Linked by Thom Holwerda on Wed 5th Jul 2017 17:07 UTC
In the News

"We must reinstate the reparability of all products put on the market," said Parliament's rapporteur Pascal Durand MEP: "We have to make sure that batteries are no longer glued into a product, but are screwed in so that we do not have to throw away a phone when the battery breaks down. We need to make sure that consumers are aware of how long the products last and how they can be repaired".

Parliament wants to promote a longer product lifespan, in particular by tackling programmed obsolescence for tangible goods and for software.

This is a very noble goal, but I am afraid that in many product segments, this ship has sailed. Does anybody honestly expect, for instance, smartphone makers to go back to screwed cases and removable batteries? I would love if they did, but I just don't see it happening.

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Let's go sub-system by sub-system.

Rechargeable battery:

Rechargeable battery has a life of maybe 500 recharge cycles (at the most). For one using the device extensively requiring a daily recharge, this could mean replacing the battery after 500 days (or less) - or "trowing-out" the device!

For cell/smart phones, a removable back-cover and a non-glued battery does the trick. Up to now, the battery has been user-replaceable in all the cell/smart phones I have purchased since the first one. Non-user replaceable battery is one key reason I have so far stayed away from iPhones (the price being another one).

Over the last couple of years, notebooks with non-user replaceable batteries are become more and more common. One example, the Lenovo T4x0s "ultrabook" now have both batteries, front and back, non-user replaceable since the T460s model introduced last year. I am pretty certain that with some clever design, it would still be possible to have user-replaceable batteries in all current ultrabooks.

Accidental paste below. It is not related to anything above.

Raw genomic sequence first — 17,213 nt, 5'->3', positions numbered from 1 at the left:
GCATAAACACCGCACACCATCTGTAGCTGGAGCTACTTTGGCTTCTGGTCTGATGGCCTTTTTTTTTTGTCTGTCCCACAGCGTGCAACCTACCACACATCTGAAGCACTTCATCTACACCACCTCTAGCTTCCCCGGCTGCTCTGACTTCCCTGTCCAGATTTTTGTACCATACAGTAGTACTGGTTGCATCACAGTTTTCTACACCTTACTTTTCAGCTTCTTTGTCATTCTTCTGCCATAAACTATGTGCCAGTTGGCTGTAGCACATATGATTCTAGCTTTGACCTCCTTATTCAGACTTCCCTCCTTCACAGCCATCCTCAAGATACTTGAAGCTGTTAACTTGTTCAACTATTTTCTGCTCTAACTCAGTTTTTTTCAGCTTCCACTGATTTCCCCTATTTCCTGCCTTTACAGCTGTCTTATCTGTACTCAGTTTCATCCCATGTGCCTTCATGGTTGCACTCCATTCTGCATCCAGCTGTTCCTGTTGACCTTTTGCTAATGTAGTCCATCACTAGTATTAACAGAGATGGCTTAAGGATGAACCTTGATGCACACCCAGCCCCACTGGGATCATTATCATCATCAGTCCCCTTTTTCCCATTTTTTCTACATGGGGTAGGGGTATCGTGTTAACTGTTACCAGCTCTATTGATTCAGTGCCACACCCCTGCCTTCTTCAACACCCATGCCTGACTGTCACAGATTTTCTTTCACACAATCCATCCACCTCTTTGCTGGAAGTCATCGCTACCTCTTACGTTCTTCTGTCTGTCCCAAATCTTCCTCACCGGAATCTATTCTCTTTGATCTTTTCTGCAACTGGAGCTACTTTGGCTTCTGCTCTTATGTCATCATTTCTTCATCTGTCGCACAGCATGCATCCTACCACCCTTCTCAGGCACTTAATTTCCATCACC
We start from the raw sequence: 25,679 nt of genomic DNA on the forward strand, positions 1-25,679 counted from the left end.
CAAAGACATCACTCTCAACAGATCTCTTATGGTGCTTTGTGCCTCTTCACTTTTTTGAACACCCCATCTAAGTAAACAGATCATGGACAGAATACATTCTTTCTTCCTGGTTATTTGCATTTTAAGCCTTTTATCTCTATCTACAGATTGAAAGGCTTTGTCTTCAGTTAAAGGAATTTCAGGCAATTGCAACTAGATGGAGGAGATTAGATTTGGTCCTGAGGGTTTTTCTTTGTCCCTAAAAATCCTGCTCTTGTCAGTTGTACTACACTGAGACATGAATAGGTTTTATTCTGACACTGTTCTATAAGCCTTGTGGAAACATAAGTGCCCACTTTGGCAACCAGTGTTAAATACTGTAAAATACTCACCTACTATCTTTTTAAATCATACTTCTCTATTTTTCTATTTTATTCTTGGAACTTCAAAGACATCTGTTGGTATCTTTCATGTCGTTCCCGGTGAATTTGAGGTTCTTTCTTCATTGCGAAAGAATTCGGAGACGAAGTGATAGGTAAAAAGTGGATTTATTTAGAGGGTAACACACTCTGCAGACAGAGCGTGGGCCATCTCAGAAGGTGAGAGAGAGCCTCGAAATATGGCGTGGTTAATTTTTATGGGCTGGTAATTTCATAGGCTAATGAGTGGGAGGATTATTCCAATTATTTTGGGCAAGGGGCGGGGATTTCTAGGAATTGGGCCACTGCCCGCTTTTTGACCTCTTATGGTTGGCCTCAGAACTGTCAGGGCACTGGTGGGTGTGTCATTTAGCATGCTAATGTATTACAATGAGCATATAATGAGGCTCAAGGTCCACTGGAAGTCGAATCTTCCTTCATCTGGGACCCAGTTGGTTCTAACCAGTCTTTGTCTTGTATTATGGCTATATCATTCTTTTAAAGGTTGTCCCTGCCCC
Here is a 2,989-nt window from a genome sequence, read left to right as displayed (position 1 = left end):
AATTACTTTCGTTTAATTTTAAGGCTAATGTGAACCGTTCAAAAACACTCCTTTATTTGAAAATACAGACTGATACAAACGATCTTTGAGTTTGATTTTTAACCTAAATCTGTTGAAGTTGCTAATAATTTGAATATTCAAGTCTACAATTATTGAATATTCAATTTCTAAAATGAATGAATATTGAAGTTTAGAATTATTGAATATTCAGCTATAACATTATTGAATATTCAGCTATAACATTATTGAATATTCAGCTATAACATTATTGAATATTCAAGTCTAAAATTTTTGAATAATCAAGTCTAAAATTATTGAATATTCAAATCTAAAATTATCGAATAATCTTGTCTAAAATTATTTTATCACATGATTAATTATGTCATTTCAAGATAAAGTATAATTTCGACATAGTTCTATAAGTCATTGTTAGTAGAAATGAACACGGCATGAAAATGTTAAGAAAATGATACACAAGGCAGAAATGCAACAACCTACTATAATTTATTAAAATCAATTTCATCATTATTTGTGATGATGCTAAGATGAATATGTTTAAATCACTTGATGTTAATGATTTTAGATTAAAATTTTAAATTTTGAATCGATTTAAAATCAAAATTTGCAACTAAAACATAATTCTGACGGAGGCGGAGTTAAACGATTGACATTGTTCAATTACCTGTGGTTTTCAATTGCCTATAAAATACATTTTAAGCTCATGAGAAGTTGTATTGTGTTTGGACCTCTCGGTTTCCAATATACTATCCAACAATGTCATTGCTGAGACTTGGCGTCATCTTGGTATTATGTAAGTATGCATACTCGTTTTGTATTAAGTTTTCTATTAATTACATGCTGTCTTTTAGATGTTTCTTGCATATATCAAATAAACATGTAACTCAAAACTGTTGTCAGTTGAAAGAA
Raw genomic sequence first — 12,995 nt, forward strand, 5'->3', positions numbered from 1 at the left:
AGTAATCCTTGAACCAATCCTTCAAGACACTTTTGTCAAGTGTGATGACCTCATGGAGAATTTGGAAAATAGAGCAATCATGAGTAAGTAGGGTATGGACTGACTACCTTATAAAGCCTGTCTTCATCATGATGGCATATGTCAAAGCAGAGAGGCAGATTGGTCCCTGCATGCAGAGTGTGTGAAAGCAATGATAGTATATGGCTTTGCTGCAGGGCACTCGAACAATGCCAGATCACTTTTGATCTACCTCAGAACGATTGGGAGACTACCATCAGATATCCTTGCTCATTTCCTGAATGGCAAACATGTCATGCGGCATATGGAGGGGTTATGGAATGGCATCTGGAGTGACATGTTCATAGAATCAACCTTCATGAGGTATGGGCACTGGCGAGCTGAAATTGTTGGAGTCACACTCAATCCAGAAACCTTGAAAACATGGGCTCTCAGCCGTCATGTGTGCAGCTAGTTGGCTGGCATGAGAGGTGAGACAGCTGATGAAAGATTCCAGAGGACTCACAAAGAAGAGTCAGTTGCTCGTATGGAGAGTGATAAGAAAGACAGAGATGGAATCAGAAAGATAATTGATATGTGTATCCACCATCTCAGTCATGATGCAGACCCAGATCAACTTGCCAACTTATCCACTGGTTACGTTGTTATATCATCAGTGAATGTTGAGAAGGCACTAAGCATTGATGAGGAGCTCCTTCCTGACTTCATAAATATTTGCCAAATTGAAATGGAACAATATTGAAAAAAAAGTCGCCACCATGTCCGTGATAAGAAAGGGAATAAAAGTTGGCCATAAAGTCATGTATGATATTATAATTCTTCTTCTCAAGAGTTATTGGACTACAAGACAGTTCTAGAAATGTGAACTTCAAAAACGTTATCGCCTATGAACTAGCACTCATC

Displays can crack and this is a limitation of having a glass sheet in them. There has been a move toward "bezel-less" displays. Such displays look fantastic yet the design makes it more difficult, if not impossible, to replace it when it has suffered damage. A design allowing easy shop replacement of the display could still be possible - if this was a requirement.


Over the last few years, there has also been a shift to soldered RAM chips, soldered FLASH chips, fragile "connect-once" connectors, and many other improvements from a manufacturer's view point. Chip manufacturing and smarter device drivers have, to some extent, diminish the need for replacement. How long should the "weakest" component on the motherboard be expected to last - 2 years, 5 years, more?


The challenge is that corporations generally do not do what is right - unless forced to do so by financial incentives and/or regulations.

Will the EU "win" this battle? It is hard to say and I wish them good luck for our planet's shake.

Reply Score: 3

dionicio Member since:

Agree. After a dropout, batteries charge-discharge behavior risks overheating. [Forget life expectancy.] No silicon logic to oversee this. SHOULD be replaceable.

BADGE Merchandising chains doesn't go all the way down to places where 2nd or 3rd owners are last users. SHOULD be standard.

Reply Parent Score: 3